In collaboration with Netflix, the South African Screen Federation (SASFED) has established a Covid-19 Film and Television Relief Fund. The Fund is aimed at providing emergency relief to the hardest-hit workers in South Africa’s creative community.
The Tshikululu Social Investment is set to oversee the donations by not only diligently screening applications for eligibility but also disbursing the funds accordingly to beneficiaries. One donation already confirmed yesterday is from Netflix who will donate over R8, 3 million.
Like most communities and industries, the Covid-19 pandemic has also had devastating effects on the creative communities around the world, including Mzansi. As expected, many film and TV productions have experienced disruptions and as a consequence, have left thousands of workers without any source of income.
Set to commence from August 3, 2020, members of South Africa’s creative community are invited to apply through either one of two ways, the first one is by filling out an online application at Tshikululu’s website with the second option being to mail physical applications. Eligibility criteria will be up on Tshikululu’s website on the same day when applications open.
“SASFED is delighted about the announcement that the COVID-19 Film and Television Relief Fund will provide relief for workers in the film and TV sector who are not eligible for other available relief funds. The S.A. economy has been hard hit by the COVID-19 pandemic. The Netflix fund supporting the local film industry brings hope to struggling industry professionals. We hope other potential partners will follow Netflix’s example and support SASFED’s broader initiatives which offer assistance to industry professionals across the whole value chain – an initiative undertaken by industry, for the industry. SASFED applauds Netflix’s support of the local industry during the global crisis,” said Unathi Malunga, SASFED Executive Director.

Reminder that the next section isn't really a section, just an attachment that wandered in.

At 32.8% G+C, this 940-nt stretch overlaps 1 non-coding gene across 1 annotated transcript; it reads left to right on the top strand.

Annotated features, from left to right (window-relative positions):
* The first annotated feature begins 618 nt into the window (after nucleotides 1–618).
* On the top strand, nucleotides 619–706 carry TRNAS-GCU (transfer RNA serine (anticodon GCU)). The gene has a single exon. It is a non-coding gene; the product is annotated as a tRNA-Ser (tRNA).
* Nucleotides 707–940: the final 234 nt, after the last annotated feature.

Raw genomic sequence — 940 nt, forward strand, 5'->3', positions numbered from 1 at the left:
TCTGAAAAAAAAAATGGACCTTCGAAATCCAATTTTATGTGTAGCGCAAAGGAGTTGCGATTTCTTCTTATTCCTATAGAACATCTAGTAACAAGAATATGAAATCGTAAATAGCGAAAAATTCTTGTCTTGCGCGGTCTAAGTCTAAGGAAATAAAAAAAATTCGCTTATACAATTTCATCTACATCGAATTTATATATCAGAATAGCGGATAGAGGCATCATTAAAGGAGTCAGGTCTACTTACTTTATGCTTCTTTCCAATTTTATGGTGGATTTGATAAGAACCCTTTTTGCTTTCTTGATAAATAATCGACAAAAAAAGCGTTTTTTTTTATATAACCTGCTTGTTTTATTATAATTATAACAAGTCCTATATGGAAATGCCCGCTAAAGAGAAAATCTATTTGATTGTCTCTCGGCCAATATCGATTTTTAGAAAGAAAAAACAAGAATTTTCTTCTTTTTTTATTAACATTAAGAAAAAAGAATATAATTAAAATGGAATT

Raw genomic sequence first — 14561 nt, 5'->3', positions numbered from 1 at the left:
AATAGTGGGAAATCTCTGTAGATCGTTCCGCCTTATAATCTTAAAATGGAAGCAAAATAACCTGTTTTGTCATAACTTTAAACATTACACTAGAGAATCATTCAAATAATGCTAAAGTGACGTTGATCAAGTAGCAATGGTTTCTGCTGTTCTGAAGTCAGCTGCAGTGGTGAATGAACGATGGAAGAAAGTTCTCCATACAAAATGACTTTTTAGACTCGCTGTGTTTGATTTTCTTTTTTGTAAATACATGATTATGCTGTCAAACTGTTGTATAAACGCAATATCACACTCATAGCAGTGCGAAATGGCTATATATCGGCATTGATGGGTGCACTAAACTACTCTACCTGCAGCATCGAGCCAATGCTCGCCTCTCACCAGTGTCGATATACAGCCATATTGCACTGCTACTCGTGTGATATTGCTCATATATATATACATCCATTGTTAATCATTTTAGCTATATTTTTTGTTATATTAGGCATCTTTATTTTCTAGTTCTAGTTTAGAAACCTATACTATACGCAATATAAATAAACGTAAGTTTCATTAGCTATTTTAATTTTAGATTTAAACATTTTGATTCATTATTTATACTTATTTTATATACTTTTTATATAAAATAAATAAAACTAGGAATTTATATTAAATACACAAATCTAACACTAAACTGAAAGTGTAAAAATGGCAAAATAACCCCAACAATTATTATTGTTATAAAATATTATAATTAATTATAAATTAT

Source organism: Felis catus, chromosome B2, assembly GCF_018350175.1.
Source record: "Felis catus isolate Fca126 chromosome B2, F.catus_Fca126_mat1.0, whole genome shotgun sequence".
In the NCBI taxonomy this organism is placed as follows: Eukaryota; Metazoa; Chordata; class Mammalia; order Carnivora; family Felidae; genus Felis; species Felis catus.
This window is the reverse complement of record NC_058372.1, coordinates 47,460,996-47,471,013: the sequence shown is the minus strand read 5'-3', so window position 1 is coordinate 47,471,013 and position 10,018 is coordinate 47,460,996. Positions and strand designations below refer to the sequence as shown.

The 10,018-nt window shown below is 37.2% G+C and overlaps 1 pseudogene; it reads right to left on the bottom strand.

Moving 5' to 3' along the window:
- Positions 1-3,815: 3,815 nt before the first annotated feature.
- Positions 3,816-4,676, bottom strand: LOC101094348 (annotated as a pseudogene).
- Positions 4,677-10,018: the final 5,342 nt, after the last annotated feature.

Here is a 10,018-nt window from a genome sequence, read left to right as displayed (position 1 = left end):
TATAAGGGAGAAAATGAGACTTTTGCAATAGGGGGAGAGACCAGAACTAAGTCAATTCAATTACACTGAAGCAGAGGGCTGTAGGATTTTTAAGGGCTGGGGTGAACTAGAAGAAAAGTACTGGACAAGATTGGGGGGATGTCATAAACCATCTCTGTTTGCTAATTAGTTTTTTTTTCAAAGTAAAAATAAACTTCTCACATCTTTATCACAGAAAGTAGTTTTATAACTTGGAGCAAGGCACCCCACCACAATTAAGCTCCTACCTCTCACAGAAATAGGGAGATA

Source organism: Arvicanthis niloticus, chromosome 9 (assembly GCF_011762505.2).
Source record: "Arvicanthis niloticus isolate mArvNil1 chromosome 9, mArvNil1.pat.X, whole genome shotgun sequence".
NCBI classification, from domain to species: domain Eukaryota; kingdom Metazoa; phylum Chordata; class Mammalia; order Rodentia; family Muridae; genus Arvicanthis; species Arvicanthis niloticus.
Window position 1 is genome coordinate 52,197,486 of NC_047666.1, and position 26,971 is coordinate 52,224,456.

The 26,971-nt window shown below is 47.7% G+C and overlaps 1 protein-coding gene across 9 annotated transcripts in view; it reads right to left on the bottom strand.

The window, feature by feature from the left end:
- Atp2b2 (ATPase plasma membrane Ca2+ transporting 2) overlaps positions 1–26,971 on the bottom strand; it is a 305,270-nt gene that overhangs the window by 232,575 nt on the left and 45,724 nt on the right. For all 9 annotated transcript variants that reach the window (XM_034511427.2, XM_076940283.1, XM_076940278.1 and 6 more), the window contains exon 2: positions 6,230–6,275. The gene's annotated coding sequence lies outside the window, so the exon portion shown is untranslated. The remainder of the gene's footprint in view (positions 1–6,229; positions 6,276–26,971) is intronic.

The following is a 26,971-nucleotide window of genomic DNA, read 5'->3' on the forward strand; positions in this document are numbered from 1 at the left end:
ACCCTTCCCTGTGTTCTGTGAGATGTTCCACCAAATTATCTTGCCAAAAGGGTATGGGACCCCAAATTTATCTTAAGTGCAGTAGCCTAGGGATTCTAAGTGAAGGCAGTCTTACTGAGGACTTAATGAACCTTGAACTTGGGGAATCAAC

The collaboration between Netflix, SASFED and the Independent Producers Organisation (IPO), will provide a one time emergency relief grant. The grant is set to be dispersed to ‘below the line workers that include electricians, carpenters, hair and makeup artists, drivers, costume designers and many other freelancers who are usually paid hourly wages and work on a project-to-project basis’. As part of the agreement, these workers will be eligible to apply for the R15 000 one-time benefit.
Sisanda Henna, IPO co-Chairperson added, “following months of extreme hardship for most of our sector, the IPO is overjoyed that Netflix is providing this desperately-needed relief for those most hard hit by the pandemic – the industry’s below-the-line freelancers to whom no other relief has been available. This is a clear demonstration of Netflix’s commitment to the sustainability of the South African film and TV production industry, and we welcome them – with wide open arms – as a partner in our broader efforts to support the screen sector.”
Interesting to note that back in March, Netflix also announced a $100M hardship fund aimed at helping the hardest-hit workers in the creative community across the world affected by the pandemic. This has since been increased to $150M. The R 8, 3 million contribution in this instance effectively forms part of this initiative.
Summing it up was Dorothy Ghettuba, Netflix’s lead for African Originals who mentioned, “we’re proud to be working with The South African Screen Federation and the Independent Producers Organisation to support the hardest hit workers in TV and film production. South African crews are vital to Netflix’s success and we want to help those freelancers who most need support in these unprecedented times.”